What I meant when I said "Data are new platform for change"

Four examples of what I meant when I said "data are new platform for change."

1. Safecast - a website populated with volunteer, crowdsourced data on radiation in Japan alongside data from official sources and experts. Started by a concered advertising executive in Denmark, this well-designed website is one of the most up-to-date, most referenced sources. As its founder, Marcelino Alvarez, says in this radio interview on The World:

“My background is actually not in physics or nuclear physics or science or radiation data, it’s actually in advertising,” Alvarez said. “So building websites, and doing product development.”
So he built a useful, well-designed site to which those with data and those looking for data could come.

2) The nascent #DataWithoutBorders (DataCorps) effort. Launched by a data scientist with the New York Times, this nascent idea is to match data visualization and analysis experts with nonprofit organizations to help them unlock what they know. The organizers explained it this way in the Guardian UK:
"The data world is a new and thorny place right now and we find that many groups don't even know what they don't know. We feel DWB has the potential to help organizations at all levels of competency, from NGOs with project-specific goals to non-profits who need someone to show them how to use data in ways they hadn't yet imagine."
I couldn't be more excited about DWB as it makes real an idea I shared at #PDF11 for "data circuit riders" - the 21st century equivalent of the do-gooder techies who helped put nonprofits online in the 1990s. DWB brings this kind of expertise together with organizations at the core of civil society to help unleash information we already have, to answer questions we're already asking, so we can all work together better. Who knows? Maybe we'll find answers we otherwise never would have known existed?

3) Data mashups that take government data and add to it the experiences of real people. Here's one - Don'tEat.At - use FourSquare to checkin to a restaurant and this App will ping you with health inspection info from the city database - might just keep you from getting sick. GovLoop has a nice story on how it came to be. Gives me hope for a request I posted recently on Twitter - can someone figure out a way to pull together hashtags from different conferences that are happening simultaneously and then play the role of "conference curator" - looping together discussions from the Millenial Donors Summit with new tools being launched at the Civic Media Summit (for example)? Literal network weaving, in real time?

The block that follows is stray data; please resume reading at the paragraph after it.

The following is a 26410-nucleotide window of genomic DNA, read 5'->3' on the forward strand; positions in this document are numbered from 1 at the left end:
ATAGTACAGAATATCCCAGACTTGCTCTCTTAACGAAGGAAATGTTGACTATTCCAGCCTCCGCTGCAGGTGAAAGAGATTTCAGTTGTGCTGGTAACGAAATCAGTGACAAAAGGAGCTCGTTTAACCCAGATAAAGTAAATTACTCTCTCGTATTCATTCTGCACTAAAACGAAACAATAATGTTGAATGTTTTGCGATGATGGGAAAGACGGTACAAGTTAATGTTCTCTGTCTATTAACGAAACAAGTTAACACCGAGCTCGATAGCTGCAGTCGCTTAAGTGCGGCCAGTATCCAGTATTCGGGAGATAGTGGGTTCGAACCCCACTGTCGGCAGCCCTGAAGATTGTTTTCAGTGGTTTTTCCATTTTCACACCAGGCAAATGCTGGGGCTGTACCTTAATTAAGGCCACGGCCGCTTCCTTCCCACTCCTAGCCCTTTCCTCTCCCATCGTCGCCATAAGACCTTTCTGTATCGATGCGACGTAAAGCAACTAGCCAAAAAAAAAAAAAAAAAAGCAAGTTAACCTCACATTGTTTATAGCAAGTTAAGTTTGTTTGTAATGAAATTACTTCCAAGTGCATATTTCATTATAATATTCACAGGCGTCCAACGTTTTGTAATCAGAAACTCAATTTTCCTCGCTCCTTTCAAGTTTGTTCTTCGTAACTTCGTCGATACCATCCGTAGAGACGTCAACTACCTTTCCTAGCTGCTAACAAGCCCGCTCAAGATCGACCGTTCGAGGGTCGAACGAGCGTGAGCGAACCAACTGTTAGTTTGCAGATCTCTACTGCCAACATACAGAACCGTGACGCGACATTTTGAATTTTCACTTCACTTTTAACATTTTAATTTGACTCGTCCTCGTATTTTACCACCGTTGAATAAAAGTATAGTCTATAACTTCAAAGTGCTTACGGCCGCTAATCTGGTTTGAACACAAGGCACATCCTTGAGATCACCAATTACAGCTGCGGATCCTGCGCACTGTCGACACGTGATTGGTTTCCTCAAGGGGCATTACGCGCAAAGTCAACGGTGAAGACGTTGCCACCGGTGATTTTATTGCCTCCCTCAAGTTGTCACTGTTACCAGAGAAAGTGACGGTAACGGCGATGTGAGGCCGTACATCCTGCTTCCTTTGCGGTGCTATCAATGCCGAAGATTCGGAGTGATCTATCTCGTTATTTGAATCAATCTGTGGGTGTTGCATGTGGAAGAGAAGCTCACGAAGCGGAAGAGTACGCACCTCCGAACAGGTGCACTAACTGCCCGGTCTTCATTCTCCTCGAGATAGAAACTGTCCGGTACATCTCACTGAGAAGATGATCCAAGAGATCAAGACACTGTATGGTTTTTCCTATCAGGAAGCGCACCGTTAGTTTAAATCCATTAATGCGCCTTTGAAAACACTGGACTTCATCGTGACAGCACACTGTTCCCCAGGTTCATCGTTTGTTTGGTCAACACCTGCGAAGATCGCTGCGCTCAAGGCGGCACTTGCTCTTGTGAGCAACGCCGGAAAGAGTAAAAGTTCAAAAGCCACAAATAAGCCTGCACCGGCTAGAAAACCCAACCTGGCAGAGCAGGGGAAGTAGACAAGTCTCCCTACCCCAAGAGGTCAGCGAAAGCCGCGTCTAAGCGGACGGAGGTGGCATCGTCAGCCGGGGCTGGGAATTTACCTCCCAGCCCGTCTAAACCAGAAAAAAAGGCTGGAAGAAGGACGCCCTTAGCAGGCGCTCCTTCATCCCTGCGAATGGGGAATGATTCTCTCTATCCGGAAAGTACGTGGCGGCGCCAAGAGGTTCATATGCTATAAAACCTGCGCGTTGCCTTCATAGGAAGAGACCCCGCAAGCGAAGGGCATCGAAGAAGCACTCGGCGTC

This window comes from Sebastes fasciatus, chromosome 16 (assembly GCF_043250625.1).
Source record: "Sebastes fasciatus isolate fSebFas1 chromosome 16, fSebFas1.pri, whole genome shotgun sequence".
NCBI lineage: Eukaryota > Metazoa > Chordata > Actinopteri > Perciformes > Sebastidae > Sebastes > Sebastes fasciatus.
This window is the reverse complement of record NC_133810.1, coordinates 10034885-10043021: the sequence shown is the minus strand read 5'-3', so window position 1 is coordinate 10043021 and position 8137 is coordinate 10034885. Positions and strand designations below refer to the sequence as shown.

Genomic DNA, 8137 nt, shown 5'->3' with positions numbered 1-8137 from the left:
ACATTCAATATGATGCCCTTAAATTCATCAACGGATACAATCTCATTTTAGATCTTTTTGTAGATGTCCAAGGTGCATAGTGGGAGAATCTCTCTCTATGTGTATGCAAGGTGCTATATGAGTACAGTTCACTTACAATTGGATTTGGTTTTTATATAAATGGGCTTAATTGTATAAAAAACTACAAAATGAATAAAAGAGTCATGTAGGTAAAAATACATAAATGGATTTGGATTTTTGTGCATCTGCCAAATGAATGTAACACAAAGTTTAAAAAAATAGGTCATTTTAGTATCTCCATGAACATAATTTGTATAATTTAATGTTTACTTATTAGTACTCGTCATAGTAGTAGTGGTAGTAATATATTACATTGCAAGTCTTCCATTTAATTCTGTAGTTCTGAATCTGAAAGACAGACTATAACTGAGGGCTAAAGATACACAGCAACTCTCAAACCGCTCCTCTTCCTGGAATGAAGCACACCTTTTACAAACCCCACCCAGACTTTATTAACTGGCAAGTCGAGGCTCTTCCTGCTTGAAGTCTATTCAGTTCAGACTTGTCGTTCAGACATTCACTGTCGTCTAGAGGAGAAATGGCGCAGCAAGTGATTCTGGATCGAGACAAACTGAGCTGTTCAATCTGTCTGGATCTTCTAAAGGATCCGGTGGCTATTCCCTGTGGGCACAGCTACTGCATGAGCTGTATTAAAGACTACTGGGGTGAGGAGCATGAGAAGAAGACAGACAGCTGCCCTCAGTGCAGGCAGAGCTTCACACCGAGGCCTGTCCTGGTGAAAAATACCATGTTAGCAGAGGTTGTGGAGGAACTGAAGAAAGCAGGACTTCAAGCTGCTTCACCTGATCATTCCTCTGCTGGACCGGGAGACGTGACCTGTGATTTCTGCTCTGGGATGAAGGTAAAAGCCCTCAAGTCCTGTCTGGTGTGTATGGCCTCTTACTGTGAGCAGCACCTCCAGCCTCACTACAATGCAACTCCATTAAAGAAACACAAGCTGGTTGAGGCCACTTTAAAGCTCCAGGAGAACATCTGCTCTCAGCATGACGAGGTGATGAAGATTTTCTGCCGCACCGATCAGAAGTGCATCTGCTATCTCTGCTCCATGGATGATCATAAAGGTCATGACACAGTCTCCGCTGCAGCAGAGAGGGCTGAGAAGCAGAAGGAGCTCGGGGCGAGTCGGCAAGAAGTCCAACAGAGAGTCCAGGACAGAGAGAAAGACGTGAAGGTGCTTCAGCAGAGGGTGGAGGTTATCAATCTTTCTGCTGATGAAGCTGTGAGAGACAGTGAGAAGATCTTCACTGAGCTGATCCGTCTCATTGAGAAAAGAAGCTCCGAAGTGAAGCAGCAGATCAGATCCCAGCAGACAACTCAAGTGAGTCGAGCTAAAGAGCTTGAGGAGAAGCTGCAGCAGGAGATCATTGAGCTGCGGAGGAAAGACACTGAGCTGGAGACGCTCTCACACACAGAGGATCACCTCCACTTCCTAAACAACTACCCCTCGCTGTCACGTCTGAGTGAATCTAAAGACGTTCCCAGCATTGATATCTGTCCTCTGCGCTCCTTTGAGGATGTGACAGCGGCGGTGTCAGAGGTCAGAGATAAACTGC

4) Catching James "Whitey" Bulger by putting out an ad aimed at women who might have seen his girlfriend. Say what you want about the FBI and their 16 year manhunt - one hour after they aired an ad aimed at women the FBI got a tip that led to the Most Wanted Man on their list. What does this have to do with data? It's all about asking and listening - in this case, asking the same question "Have you seen this man?" of a previously unasked constituency - older women. A great example when you think about who knows what and where the expertise we need might be.

A few things to note about these data for change efforts:
  1. Data are anything that can be digitized - not just numbers, but ideas, stories, observations, questions, street smarts
  2. These mashups "listen" to people - pulling personal geiger counter data into a platform with data from the national sources on radiation.
  3. Data and stories - together - can make change.
  4. Sense making of data takes lots of skills - from data visualization to the wisdom of the person who lives in a neighborhood and knows who lives next door, which buses run on schedule, which stores carry fresh fruit, and who's had their "face done."
Note: none of the above are about complicated sets of numbers. Yes, numbers are data. And we need better quantitative data on lots of things. But data are much more than numbers. Think about Facebook. Everything on Facebook is data. And there's data on everything on Facebook.

1 comment:

Joel Selanikio said...

Lucy, I completely agree with your post and, as a global health doctor, would only add the caveat that for many, many issues of importance we have not yet collected the data and so cannot visualize it with even the best of visualization tools or the most dedicated technologists.

In most countries of the developing world, we don't even know basic information about births and deaths. In most African countries we don't have basic information about HIV/AIDS prevalence (despite having spent billions of dollars in the region fighting this disease in the last 5 years).

We're creating tools like EpiSurveyor mobile data collection (www.episurveyor.org) in recognition of the fact that the data needs to come from somewhere, and most often that is from some kind of survey, and most often that survey is being done on pieces of dead trees, with months or even years wasted getting the data into a computer for analysis. EpiSurveyor short-circuits that process and lets even organizations with few resources collect crucial data electronically.

What that is leading to is more data, and hopefully that data will get visualized and put to use with the very techniques and by the very organizations you mention.